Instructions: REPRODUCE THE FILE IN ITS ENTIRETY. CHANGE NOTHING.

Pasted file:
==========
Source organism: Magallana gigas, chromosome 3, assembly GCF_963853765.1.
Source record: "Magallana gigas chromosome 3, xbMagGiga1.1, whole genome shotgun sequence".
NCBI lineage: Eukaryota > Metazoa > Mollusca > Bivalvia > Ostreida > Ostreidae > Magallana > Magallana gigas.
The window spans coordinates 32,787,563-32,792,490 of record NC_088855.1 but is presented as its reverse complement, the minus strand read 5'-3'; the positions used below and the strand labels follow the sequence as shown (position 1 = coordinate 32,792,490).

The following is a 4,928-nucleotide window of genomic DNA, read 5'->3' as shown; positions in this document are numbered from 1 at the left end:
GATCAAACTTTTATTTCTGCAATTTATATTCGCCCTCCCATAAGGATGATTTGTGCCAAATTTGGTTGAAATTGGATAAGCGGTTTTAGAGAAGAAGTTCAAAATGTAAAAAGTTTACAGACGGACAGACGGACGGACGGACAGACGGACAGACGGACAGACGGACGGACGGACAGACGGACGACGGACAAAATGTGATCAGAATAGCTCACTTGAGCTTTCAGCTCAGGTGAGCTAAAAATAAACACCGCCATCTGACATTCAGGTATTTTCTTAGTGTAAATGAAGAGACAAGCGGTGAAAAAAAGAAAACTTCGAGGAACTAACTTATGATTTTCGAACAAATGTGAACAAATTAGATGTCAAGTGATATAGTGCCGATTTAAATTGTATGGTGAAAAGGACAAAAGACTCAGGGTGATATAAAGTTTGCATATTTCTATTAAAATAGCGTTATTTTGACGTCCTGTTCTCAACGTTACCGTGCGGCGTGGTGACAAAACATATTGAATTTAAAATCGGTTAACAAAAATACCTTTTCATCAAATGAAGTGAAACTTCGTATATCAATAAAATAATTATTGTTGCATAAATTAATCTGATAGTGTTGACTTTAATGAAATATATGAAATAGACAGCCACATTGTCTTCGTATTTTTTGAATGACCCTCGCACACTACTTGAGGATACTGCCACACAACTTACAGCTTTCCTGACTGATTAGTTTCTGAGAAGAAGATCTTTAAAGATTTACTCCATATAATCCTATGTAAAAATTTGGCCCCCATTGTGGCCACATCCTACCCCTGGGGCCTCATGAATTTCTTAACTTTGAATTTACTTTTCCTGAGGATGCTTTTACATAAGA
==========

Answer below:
Source organism: Magallana gigas, chromosome 3, assembly GCF_963853765.1.
Source record: "Magallana gigas chromosome 3, xbMagGiga1.1, whole genome shotgun sequence".
NCBI lineage: Eukaryota > Metazoa > Mollusca > Bivalvia > Ostreida > Ostreidae > Magallana > Magallana gigas.
The window spans coordinates 32,787,563-32,792,490 of record NC_088855.1 but is presented as its reverse complement, the minus strand read 5'-3'; the positions used below and the strand labels follow the sequence as shown (position 1 = coordinate 32,792,490).

The following is a 4,928-nucleotide window of genomic DNA, read 5'->3' as shown; positions in this document are numbered from 1 at the left end:
GATCAAACTTTTATTTCTGCAATTTATATTCGCCCTCCCATAAGGATGATTTGTGCCAAATTTGGTTGAAATTGGATAAGCGGTTTTAGAGAAGAAGTTCAAAATGTAAAAAGTTTACAGACGGACAGACGGACGGACGGACAGACGGACAGACGGACAGACGGACGGACGGACAGACGGACGACGGACAAAATGTGATCAGAATAGCTCACTTGAGCTTTCAGCTCAGGTGAGCTAAAAATAAACACCGCCATCTGACATTCAGGTATTTTCTTAGTGTAAATGAAGAGACAAGCGGTGAAAAAAAGAAAACTTCGAGGAACTAACTTATGATTTTCGAACAAATGTGAACAAATTAGATGTCAAGTGATATAGTGCCGATTTAAATTGTATGGTGAAAAGGACAAAAGACTCAGGGTGATATAAAGTTTGCATATTTCTATTAAAATAGCGTTATTTTGACGTCCTGTTCTCAACGTTACCGTGCGGCGTGGTGACAAAACATATTGAATTTAAAATCGGTTAACAAAAATACCTTTTCATCAAATGAAGTGAAACTTCGTATATCAATAAAATAATTATTGTTGCATAAATTAATCTGATAGTGTTGACTTTAATGAAATATATGAAATAGACAGCCACATTGTCTTCGTATTTTTTGAATGACCCTCGCACACTACTTGAGGATACTGCCACACAACTTACAGCTTTCCTGACTGATTAGTTTCTGAGAAGAAGATCTTTAAAGATTTACTCCATATAATCCTATGTAAAAATTTGGCCCCCATTGTGGCCACATCCTACCCCTGGGGCCTCATGAATTTCTTAACTTTGAATTTACTTTTCCTGAGGATGCTTTTACATAAGA